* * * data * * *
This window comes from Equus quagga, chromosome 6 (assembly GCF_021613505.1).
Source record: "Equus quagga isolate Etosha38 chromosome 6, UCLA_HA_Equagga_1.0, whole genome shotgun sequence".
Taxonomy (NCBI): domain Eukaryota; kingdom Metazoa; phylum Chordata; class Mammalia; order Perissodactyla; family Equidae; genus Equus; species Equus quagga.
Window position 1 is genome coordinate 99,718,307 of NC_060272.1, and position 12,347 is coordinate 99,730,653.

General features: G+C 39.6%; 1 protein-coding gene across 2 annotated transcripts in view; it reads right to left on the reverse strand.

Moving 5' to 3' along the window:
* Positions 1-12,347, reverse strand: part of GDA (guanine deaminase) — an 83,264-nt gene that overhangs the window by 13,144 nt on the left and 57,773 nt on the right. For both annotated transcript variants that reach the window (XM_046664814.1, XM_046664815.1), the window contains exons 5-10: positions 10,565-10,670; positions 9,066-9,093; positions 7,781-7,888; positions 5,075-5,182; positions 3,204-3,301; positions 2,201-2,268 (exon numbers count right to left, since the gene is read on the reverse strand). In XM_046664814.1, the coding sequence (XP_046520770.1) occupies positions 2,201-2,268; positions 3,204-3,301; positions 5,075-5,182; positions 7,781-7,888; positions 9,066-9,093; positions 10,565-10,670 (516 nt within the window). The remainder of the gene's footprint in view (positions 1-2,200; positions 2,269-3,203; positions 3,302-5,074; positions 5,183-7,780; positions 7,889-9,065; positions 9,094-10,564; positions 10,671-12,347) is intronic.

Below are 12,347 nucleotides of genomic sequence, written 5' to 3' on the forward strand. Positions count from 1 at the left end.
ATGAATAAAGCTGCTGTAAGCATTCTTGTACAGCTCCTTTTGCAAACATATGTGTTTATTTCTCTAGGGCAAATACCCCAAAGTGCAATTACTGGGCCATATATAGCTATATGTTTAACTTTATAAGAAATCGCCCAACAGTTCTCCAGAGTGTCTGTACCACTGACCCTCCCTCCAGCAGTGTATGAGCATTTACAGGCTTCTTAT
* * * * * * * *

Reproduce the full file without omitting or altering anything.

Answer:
This window comes from Equus quagga, chromosome 6 (assembly GCF_021613505.1).
Source record: "Equus quagga isolate Etosha38 chromosome 6, UCLA_HA_Equagga_1.0, whole genome shotgun sequence".
Taxonomy (NCBI): domain Eukaryota; kingdom Metazoa; phylum Chordata; class Mammalia; order Perissodactyla; family Equidae; genus Equus; species Equus quagga.
Window position 1 is genome coordinate 99,718,307 of NC_060272.1, and position 12,347 is coordinate 99,730,653.

General features: G+C 39.6%; 1 protein-coding gene across 2 annotated transcripts in view; it reads right to left on the reverse strand.

Moving 5' to 3' along the window:
* Positions 1-12,347, reverse strand: part of GDA (guanine deaminase) — an 83,264-nt gene that overhangs the window by 13,144 nt on the left and 57,773 nt on the right. For both annotated transcript variants that reach the window (XM_046664814.1, XM_046664815.1), the window contains exons 5-10: positions 10,565-10,670; positions 9,066-9,093; positions 7,781-7,888; positions 5,075-5,182; positions 3,204-3,301; positions 2,201-2,268 (exon numbers count right to left, since the gene is read on the reverse strand). In XM_046664814.1, the coding sequence (XP_046520770.1) occupies positions 2,201-2,268; positions 3,204-3,301; positions 5,075-5,182; positions 7,781-7,888; positions 9,066-9,093; positions 10,565-10,670 (516 nt within the window). The remainder of the gene's footprint in view (positions 1-2,200; positions 2,269-3,203; positions 3,302-5,074; positions 5,183-7,780; positions 7,889-9,065; positions 9,094-10,564; positions 10,671-12,347) is intronic.

Below are 12,347 nucleotides of genomic sequence, written 5' to 3' on the forward strand. Positions count from 1 at the left end.
ATGAATAAAGCTGCTGTAAGCATTCTTGTACAGCTCCTTTTGCAAACATATGTGTTTATTTCTCTAGGGCAAATACCCCAAAGTGCAATTACTGGGCCATATATAGCTATATGTTTAACTTTATAAGAAATCGCCCAACAGTTCTCCAGAGTGTCTGTACCACTGACCCTCCCTCCAGCAGTGTATGAGCATTTACAGGCTTCTTAT